Technologies for Ultra-Reliable Low-Latency Communication

2021-05-26 Author:By Yuan Wenchong,Li Changxiao Click:
Technologies for Ultra-Reliable Low-Latency Communication - ztetechnologies
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Technologies for Ultra-Reliable Low-Latency Communication

Release Date:2021-05-26  Author:By Yuan Wenchong,Li Changxiao  Click:

With a decline in wireless network users and traffic dividends, operators cannot simply improve the service experience of existing users when making network evolution plans. The demands for using wireless networks in industrial applications for improved productivity and service capability are also increasing. The 5G network can meet different network service requirements in eMBB, mMTC and URLLC scenarios.
URLLC is ideal for applications with stringent latency and reliability requirements. Typical services can be found in vertical domains such as factory, electric power and transportation. Even in a single vertical industry, different applications have different network requirements. Therefore, when upgrading a network for URLLC, operators need to comprehensively use key technologies such as NodeEngine and network slicing to develop diversified network deployment solutions for different industries and applications.
The latency and reliability indicators for URLLC defined by ITU are as follows:
Latency: The minimum requirement for one-way user plane latency is 1 ms.
Reliability: In the urban macro station scenario, the success probability of transmitting a layer 2 PDU packet of 32 bytes within 1 ms in channel quality of coverage edge is 99.999%.

Low Latency Technology 
To reduce the radio interface latency between mobile phones and base stations, key technologies such as a flexible frame structure, mini-slots, and channel multiplexing, can be introduced. 
Flexible frame structure: 5G new radio (NR) supports LTE subcarrier spacing of 15 kHz and subcarrier spacing of 30 kHz, 60 kHz, 120 kHz and 240 kHz. The wider the subcarrier spacing, the lower the latency. Meanwhile, 5G NR supports frame structure adjustments. Compared with LTE where there are fixed two slots per subframe, NR allows for 1, 2 or 4 slots per subframe and flexible uplink-downlink ratio configurations, thus greatly reducing the latency.
Smaller scheduling period—mini-slot: A timeslot is the minimum scheduling unit. A slot in LTE consists of 14 symbols whereas a mini-slot in 5G NR can contain 2, 4 or 7 symbols (Fig. 1). A shorter slot can reduce the feedback delay.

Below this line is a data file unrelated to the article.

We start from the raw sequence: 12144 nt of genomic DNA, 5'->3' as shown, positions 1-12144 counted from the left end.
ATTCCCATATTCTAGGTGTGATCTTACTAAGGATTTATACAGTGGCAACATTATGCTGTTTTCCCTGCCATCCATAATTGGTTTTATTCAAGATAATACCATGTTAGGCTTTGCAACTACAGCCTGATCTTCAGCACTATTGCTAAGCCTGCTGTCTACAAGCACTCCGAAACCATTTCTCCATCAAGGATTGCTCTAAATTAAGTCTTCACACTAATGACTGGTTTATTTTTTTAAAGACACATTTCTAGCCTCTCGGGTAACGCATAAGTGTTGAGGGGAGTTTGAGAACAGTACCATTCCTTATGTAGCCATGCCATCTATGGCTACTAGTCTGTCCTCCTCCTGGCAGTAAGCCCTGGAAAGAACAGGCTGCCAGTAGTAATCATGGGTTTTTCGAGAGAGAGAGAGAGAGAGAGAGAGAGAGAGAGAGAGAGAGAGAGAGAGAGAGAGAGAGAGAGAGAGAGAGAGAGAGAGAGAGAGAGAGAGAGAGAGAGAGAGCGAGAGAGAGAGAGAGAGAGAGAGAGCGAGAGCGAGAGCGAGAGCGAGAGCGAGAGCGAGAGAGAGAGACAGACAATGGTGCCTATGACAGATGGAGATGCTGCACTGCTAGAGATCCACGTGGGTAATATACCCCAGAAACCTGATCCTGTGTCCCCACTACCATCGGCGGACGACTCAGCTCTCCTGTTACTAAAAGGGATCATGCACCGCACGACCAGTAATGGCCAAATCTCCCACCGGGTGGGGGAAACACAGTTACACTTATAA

Multiplexing of URLLC and eMBB: The data in the low latency scenario is characterized by strong burst but small data volume. Therefore, NR introduces a preemption-based mechanism where the BTS assigns physical resources of eMBB to URLLC service and informs the eMBB UE of the preemption result to ensure low latency for the URLLC service. 
Grant-free configuration: The gNodeB configures a UE to have pre-allocated periodic resources. The UE requests the resources on PUSCH from the BS in advance and is configured by the corresponding parameters. When there are uplink resources, the UE directly uses these resources for transmission without sending a scheduling request and waiting for the feedback from the BS, thus meeting the low latency requirement of URLLC. 
Enhanced HARQ feedback: In R15, a UE transmits only one PUCCH carrying HARQ-ACK information in a slot. When the UE needs to transmit HARQ-ACK information again on the PUCCH in the same slot to reduce the latency, it is not allowed. In R16, multiple PUCCHs within a slot are enabled for HARQ-ACK transmission. To support this design, a R16 UE is required to support at least two HARQ-ACK codebooks.
Edge computing: The 5G network allows the UPF to be placed closer to the user side and to be co-located with the edge computing server. When the UPF identifies that the destination address of a service flow is local, it offloads services to the local edge computing server for processing, reducing the redundant transmission paths for services and the latency.
Integration of time-sensitive networking (TSN) with 5G: Time-sensitive transmission is implemented to ensure clock synchronization. High-precision reference time is transmitted via the PBCH or sent through the RRC layer to ensure accurate synchronization between the master clock and the terminal clock and implement time-sensitive transmission. Because TSN is an Ethernet-based technology, Ethernet frames need to be encapsulated with headers, which reduces transmission efficiency. Therefore, Ethernet frame headers need to be compressed to improve data transmission efficiency and reduce latency.